The Sunday Tribune reported last week that Nelson Narasamulu Govender was told he would have to wait six months to receive radiation therapy to reduce the size of two tumours.
On Friday, the last oncologist in Durban left the public health sector when she resigned. This placed the hospital, which sees 80% of KZN’s cancer patients, in a fresh crisis.
From next week, there will be no oncologists at the hospital.
Along with Nelson Govender, there were thousands of others on the waiting list to receive treatment. The desperate pleas of Govender’s daughter, Shireen Chetty, for help were ignored and she was told that there were no oncologists left to treat him.
Chetty said she hoped her father’s case would highlight just how serious the crisis is and that other patients would not have to endure what he endured.
The Department of Health said it was implementing an interim plan to provide treatment and called on oncologists in the province to meet, and to let it know how much of their time they can provide.
“This is while we are recruiting for replacements. Oncologists and radiotherapists from the private sector will provide oncology services at the public health facilities. The head of the clinical unit at Grey’s Hospital oncology unit will oversee the management of patients at this hospital as well as at Inkosi Albert Luthuli Central Hospital in the meantime,” said KZN department of health spokesperson Sam Mkhwanazi.
He said oncologists and radiotherapists from the Hopelands Oncology Clinic would also assist with communication between its clinic and the hospital.
Organisations such as the SA Medical Association and the Health and Other Service Personnel Trade Union of South Africa have condemned the crisis, calling for urgent intervention.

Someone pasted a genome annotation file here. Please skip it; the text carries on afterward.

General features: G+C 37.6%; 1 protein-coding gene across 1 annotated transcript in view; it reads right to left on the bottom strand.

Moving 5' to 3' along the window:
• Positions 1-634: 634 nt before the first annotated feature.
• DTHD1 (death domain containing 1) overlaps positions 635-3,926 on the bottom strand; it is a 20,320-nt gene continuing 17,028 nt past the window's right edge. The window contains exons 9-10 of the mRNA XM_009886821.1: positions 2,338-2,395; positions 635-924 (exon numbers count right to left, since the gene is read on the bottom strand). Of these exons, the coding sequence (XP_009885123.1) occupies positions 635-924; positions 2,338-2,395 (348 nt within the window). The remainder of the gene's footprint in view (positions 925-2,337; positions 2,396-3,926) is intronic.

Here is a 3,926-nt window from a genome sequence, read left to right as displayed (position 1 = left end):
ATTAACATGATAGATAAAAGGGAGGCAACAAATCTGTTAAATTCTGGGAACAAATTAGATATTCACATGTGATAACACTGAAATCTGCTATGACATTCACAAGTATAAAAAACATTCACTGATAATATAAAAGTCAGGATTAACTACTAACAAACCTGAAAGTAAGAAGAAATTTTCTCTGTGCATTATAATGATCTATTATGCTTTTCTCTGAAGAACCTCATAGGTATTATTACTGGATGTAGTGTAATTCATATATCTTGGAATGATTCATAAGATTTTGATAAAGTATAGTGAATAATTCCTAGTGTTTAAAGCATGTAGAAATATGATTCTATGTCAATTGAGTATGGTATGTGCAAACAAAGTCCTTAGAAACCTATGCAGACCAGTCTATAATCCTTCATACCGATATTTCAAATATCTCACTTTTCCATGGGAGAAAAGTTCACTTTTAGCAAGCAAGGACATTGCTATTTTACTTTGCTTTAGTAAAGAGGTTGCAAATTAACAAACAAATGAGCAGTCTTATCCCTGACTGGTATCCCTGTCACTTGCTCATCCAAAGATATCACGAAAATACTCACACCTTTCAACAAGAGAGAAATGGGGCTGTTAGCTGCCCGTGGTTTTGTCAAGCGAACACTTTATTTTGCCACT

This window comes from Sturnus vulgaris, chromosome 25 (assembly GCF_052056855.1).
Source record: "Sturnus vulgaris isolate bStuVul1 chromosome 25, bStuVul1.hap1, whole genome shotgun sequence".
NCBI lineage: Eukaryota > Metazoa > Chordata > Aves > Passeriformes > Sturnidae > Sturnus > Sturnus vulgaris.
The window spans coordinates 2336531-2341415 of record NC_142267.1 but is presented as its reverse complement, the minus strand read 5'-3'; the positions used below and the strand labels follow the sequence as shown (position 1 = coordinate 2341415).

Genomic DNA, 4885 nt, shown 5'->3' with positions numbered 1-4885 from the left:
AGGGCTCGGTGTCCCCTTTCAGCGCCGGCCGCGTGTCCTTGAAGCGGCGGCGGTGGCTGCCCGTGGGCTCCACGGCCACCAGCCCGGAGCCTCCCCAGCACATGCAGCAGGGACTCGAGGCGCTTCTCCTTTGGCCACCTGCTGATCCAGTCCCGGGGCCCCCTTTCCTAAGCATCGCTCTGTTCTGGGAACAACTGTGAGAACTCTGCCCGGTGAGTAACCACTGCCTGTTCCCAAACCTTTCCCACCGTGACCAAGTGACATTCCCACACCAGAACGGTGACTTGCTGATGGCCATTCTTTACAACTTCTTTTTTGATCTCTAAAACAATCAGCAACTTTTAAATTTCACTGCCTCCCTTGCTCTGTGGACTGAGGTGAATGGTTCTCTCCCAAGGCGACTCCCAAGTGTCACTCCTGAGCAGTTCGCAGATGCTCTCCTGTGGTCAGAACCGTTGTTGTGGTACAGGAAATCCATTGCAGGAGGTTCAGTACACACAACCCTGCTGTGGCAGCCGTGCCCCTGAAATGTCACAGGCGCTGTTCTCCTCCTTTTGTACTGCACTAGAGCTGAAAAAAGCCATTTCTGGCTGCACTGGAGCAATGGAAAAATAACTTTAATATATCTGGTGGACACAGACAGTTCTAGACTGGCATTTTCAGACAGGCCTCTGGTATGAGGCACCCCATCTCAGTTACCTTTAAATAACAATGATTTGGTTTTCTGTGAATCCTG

Meanwhile, on social media, doctors have reacted to the crisis, saying they should not be blamed for leaving the public health sector.
An oncologist who recently left shared her sentiments.
“Wow, so now we are blaming the doctors? There are doctors who have had no desire to ever work in private, and decisions to leave are never taken lightly. But when working in an environment that is truly awful, it gets you to a point that you would rather quit medicine totally than continue working in such conditions. Don’t you think it’s about time to save yourself?
“DOH has directly contributed to doctor burnout and exodus, and they have paid lip service to the problems. The rest of the time they can’t be bothered. So no, stop blaming doctors, and do something to get the DOH replaced with people that are actually interested in sorting out the mess at KZN Health,” said the doctor.
National Minister of Health Dr Aaron Motsoaledi has also intervened in the matter and said he found it irritating.
Motsoaledi sent four directors-general from the national health department to KwaZulu-Natal this week to compile a report on the oncology crisis and also met KZN Health MEC Sibongiseni Dhlomo in Cape Town.
“Why is it that this problem is only in KZN and nowhere else in the country? There has to be a reason as to why oncologists are only leaving this province. I also do not think that we can place blame on the doctors.
“I’m awaiting a report on this matter and we’ll hopefully establish the reasons for this crisis. In the meantime, we are doing our best to deal with it,” said Motsoaledi.